Such are some of the dangers of elegant accomplishments; and they beset more or less all educated persons; and of these perhaps not the least such females as happen to have no very direct duties, and are above the drudgery of common life, and hence are apt to become fastidious and fine,—to love a luxurious ease, and to amuse themselves in mere elegant pursuits, the while they admire and profess what is religious and virtuous, and think that they really possess the character of mind which they esteem.

With these thoughts before us, it is necessary to look back to the Scripture instances which I began by adducing, to avoid the conclusion that accomplishments are positively dangerous, and unworthy a Christian. But St. Luke and St. Paul show us, that we may be sturdy workers in the Lord's service, and bear our cross manfully, though we be adorned with all the learning of the Egyptians; or rather, that the resources of literature, and the graces of a cultivated mind, may be made both a lawful source of enjoyment to the possessor, and a means of introducing and recommending the Truth to others; while the history of the Tabernacle shows that all the cunning arts and precious possessions of this world may be consecrated to a religious service, and be made to speak of the world to come.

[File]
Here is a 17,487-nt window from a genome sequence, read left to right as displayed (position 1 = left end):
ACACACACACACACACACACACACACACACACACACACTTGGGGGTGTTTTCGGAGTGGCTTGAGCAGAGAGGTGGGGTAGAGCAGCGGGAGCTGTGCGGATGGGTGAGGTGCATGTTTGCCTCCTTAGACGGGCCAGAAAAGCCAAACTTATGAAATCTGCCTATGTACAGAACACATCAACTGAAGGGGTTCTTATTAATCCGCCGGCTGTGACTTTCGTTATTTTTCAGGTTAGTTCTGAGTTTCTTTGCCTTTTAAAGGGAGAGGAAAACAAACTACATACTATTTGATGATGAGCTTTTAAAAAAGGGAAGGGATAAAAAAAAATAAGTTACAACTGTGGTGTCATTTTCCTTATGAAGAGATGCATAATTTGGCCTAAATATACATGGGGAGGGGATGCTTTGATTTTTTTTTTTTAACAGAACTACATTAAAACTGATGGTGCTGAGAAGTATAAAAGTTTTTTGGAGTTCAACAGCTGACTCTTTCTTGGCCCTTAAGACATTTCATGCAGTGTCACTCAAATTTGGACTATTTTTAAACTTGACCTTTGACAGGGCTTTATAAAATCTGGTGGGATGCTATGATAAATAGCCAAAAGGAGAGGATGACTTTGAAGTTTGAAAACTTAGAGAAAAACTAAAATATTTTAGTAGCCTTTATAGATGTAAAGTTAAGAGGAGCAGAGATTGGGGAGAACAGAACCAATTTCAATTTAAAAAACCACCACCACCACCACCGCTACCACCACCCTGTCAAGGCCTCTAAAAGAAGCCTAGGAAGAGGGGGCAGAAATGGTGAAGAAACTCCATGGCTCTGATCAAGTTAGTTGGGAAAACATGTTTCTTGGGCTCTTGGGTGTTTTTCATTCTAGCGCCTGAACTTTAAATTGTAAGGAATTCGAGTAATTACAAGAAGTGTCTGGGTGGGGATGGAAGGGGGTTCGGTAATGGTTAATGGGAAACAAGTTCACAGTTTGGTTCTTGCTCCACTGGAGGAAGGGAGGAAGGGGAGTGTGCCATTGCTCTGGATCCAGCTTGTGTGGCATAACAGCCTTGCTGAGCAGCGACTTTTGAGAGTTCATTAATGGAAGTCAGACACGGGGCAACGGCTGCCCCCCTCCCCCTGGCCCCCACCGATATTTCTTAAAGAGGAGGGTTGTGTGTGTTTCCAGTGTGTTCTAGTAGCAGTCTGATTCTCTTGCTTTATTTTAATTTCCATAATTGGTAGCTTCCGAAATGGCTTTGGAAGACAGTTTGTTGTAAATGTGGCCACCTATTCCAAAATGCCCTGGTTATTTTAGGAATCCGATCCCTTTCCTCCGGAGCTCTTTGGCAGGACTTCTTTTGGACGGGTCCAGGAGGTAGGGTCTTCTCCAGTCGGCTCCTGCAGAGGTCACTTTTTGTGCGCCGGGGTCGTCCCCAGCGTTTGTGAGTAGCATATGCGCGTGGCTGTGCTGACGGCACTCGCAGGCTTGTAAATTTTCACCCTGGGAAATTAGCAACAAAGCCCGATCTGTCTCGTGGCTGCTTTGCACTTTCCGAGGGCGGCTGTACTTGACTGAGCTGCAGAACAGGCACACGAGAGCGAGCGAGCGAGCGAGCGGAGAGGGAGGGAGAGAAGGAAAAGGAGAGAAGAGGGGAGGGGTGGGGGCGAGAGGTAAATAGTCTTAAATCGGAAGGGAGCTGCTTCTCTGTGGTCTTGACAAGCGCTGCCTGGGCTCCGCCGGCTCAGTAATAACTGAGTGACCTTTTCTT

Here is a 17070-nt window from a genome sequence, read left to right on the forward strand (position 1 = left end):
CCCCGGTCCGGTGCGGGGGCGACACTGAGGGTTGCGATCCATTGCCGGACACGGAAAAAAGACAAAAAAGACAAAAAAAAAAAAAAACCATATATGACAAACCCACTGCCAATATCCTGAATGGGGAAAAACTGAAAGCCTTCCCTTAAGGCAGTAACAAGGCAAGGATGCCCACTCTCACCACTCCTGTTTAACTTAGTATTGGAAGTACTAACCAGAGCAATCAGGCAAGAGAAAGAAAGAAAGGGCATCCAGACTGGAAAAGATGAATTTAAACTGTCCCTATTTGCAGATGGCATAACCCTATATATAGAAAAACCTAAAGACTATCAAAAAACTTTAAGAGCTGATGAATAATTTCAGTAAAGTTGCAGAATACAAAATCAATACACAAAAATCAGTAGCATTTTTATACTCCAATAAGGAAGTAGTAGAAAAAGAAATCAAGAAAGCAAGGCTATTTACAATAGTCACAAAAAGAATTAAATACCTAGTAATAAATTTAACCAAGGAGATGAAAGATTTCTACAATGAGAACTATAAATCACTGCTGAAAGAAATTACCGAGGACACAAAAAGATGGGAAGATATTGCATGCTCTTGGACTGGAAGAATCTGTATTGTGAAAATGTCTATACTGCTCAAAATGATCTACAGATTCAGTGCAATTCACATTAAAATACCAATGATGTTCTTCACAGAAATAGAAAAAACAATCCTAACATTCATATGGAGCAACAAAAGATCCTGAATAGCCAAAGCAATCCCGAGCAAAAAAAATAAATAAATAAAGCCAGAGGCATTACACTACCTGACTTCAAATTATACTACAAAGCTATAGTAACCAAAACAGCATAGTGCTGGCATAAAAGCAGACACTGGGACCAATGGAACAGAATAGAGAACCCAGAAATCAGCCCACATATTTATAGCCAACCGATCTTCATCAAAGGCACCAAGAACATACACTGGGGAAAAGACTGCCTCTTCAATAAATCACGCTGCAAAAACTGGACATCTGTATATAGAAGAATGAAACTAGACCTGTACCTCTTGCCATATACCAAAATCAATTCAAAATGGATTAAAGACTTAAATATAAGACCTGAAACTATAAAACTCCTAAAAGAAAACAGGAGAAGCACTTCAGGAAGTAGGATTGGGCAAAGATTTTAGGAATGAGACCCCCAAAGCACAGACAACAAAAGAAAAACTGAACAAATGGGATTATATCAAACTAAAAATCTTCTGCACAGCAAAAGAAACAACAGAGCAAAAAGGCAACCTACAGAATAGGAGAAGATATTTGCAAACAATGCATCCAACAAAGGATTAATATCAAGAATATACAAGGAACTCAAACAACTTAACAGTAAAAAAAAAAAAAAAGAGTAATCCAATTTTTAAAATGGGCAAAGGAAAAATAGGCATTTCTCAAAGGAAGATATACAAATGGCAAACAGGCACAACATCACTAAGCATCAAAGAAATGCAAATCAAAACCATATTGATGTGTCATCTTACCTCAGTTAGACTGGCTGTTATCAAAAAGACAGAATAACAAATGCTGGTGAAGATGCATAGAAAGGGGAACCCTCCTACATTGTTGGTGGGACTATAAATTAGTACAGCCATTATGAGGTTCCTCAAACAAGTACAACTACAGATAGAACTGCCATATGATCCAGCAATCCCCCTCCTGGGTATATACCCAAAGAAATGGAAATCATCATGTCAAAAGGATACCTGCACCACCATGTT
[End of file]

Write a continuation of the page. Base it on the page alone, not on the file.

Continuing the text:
I conclude then with the following cautions, to which the foregoing remarks lead. First, we must avoid giving too much time to lighter occupations; and next, we must {376} never allow ourselves to read works of fiction or poetry, or to interest ourselves in the fine arts for the mere sake of the things themselves: but keep in mind all along that we are Christians and accountable beings, who have fixed principles of right and wrong, by which all things must be tried, and have religious habits to be matured within them, towards which all things are to be made subservient. Nothing is more common among accomplished people than the habit of reading books so entirely for reading's sake, as to praise and blame the actions and persons described in a random way, according to their fancy, not considering whether they are really good or bad according to the standard of moral truth. I would not be austere; but when this is done habitually, surely it is dangerous. Such too is the abuse of poetical talent, that sacred gift. Nothing is more common than to fall into the practice of uttering fine sentiments, particularly in letter writing, as a matter of course, or a kind of elegant display. Nothing more common in singing than to use words which have a light meaning, or a bad one. All these things are hurtful to seriousness of character. It is for this reason (to put aside others) that the profession of stage-players, and again of orators, is a dangerous one. They learn to say good things, and to excite in themselves vehement feelings, about nothing at all.